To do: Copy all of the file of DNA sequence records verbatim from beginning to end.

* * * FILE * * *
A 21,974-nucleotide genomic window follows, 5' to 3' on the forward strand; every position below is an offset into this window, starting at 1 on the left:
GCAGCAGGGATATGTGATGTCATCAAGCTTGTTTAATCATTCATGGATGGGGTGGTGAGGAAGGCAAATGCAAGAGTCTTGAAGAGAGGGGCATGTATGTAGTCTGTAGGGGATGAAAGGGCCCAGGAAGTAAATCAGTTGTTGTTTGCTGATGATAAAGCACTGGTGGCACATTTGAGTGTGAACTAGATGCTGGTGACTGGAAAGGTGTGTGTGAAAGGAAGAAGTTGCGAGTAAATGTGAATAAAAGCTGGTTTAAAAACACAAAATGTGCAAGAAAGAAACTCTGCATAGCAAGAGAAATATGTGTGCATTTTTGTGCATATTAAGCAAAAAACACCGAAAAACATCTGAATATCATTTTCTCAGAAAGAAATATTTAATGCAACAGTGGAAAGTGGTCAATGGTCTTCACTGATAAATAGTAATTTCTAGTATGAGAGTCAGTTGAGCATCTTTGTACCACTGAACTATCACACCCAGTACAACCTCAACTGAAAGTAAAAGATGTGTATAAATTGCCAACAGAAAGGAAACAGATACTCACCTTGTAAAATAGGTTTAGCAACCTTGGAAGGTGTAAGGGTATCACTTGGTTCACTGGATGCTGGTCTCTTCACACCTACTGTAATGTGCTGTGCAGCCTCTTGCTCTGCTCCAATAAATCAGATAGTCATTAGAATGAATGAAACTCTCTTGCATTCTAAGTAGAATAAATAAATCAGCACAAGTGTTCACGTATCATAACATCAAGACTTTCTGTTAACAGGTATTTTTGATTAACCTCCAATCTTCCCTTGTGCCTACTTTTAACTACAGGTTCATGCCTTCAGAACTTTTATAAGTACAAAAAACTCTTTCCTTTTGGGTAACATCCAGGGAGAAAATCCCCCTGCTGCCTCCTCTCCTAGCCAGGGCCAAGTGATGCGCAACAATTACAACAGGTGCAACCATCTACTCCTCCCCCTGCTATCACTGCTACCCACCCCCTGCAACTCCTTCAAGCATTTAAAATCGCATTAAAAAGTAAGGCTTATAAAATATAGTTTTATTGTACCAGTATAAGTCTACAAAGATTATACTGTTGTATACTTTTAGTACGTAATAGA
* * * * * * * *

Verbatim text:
A 21,974-nucleotide genomic window follows, 5' to 3' on the forward strand; every position below is an offset into this window, starting at 1 on the left:
GCAGCAGGGATATGTGATGTCATCAAGCTTGTTTAATCATTCATGGATGGGGTGGTGAGGAAGGCAAATGCAAGAGTCTTGAAGAGAGGGGCATGTATGTAGTCTGTAGGGGATGAAAGGGCCCAGGAAGTAAATCAGTTGTTGTTTGCTGATGATAAAGCACTGGTGGCACATTTGAGTGTGAACTAGATGCTGGTGACTGGAAAGGTGTGTGTGAAAGGAAGAAGTTGCGAGTAAATGTGAATAAAAGCTGGTTTAAAAACACAAAATGTGCAAGAAAGAAACTCTGCATAGCAAGAGAAATATGTGTGCATTTTTGTGCATATTAAGCAAAAAACACCGAAAAACATCTGAATATCATTTTCTCAGAAAGAAATATTTAATGCAACAGTGGAAAGTGGTCAATGGTCTTCACTGATAAATAGTAATTTCTAGTATGAGAGTCAGTTGAGCATCTTTGTACCACTGAACTATCACACCCAGTACAACCTCAACTGAAAGTAAAAGATGTGTATAAATTGCCAACAGAAAGGAAACAGATACTCACCTTGTAAAATAGGTTTAGCAACCTTGGAAGGTGTAAGGGTATCACTTGGTTCACTGGATGCTGGTCTCTTCACACCTACTGTAATGTGCTGTGCAGCCTCTTGCTCTGCTCCAATAAATCAGATAGTCATTAGAATGAATGAAACTCTCTTGCATTCTAAGTAGAATAAATAAATCAGCACAAGTGTTCACGTATCATAACATCAAGACTTTCTGTTAACAGGTATTTTTGATTAACCTCCAATCTTCCCTTGTGCCTACTTTTAACTACAGGTTCATGCCTTCAGAACTTTTATAAGTACAAAAAACTCTTTCCTTTTGGGTAACATCCAGGGAGAAAATCCCCCTGCTGCCTCCTCTCCTAGCCAGGGCCAAGTGATGCGCAACAATTACAACAGGTGCAACCATCTACTCCTCCCCCTGCTATCACTGCTACCCACCCCCTGCAACTCCTTCAAGCATTTAAAATCGCATTAAAAAGTAAGGCTTATAAAATATAGTTTTATTGTACCAGTATAAGTCTACAAAGATTATACTGTTGTATACTTTTAGTACGTAATAGA